Exploring income security offered through primary care: a mixed-methods process evaluation

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Lesperance, Sarah Catherine Laura
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The objective of this study was to understand the components of a novel income security program offered through an inner-city primary health care team in Winnipeg, Manitoba. Through process evaluation, key patient characteristics and program components were considered, in accordance with the goals of a program-stakeholder evaluation committee. Both quantitative and qualitative data were collected via chart review, document summary, and interviews with both the program provider and multiple program participants. Mixed methods were incorporated into both data collection and data analysis to reflect key program processes and activities. The process evaluation revealed that the Income Security Health Promoter (ISHP) program, with one full-time service provider, provided comprehensive income security support services to 415 clients within its first 20 months of operation. Clients engaged in the program were medically complex, and received key services in the domains of income security supports (73.3%), associated service assistance (61.7%) (a category that includes housing, medication, food, and transportation), budgeting supports (50.0%), and referrals to other services (45.0%). Making contact and establishing relationships with clients was a prevalent feature of program activity (95%). The process evaluation was able to ascertain that the ISHP program operated consistently with the stated goals, and did so in a way that provided meaningful enrichment in the lives of program clients. These findings have implications for the development of further income security programs in other primary health care teams across the country.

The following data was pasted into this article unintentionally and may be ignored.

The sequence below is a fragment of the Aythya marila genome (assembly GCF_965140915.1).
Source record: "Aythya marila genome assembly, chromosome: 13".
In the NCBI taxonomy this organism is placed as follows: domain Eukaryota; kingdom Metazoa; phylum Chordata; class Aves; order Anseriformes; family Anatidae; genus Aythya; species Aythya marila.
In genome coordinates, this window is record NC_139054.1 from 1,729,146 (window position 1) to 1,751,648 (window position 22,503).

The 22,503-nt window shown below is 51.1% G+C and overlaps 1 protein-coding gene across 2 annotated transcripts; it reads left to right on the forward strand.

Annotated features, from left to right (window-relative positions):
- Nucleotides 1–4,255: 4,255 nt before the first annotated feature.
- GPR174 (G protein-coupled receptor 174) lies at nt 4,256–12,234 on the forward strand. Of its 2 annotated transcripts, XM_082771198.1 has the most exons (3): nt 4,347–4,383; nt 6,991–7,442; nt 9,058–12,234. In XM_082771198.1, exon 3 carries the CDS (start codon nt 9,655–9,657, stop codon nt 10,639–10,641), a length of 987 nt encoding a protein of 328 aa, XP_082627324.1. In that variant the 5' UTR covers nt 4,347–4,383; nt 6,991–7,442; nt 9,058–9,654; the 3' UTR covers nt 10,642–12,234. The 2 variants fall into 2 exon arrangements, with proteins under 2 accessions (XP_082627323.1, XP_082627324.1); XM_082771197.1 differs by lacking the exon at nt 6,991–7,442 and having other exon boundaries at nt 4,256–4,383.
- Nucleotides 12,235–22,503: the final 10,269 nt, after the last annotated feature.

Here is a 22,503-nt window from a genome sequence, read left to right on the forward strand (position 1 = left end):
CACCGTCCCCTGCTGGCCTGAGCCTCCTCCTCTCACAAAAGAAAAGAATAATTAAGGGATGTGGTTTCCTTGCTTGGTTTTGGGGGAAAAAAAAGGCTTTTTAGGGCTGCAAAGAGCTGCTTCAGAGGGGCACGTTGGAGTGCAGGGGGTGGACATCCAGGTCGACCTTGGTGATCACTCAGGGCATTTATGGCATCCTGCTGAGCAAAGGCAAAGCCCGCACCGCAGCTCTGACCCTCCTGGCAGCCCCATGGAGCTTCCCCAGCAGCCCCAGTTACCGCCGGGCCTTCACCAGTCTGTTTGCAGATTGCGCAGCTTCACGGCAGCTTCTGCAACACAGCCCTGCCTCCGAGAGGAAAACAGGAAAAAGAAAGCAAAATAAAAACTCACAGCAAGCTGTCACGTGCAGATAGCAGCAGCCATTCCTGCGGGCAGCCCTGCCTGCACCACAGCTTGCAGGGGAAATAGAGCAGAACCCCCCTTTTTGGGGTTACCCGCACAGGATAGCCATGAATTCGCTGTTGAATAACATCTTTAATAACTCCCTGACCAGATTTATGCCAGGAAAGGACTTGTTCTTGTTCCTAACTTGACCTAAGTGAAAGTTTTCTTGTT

Process Evaluation, Income security, Primary care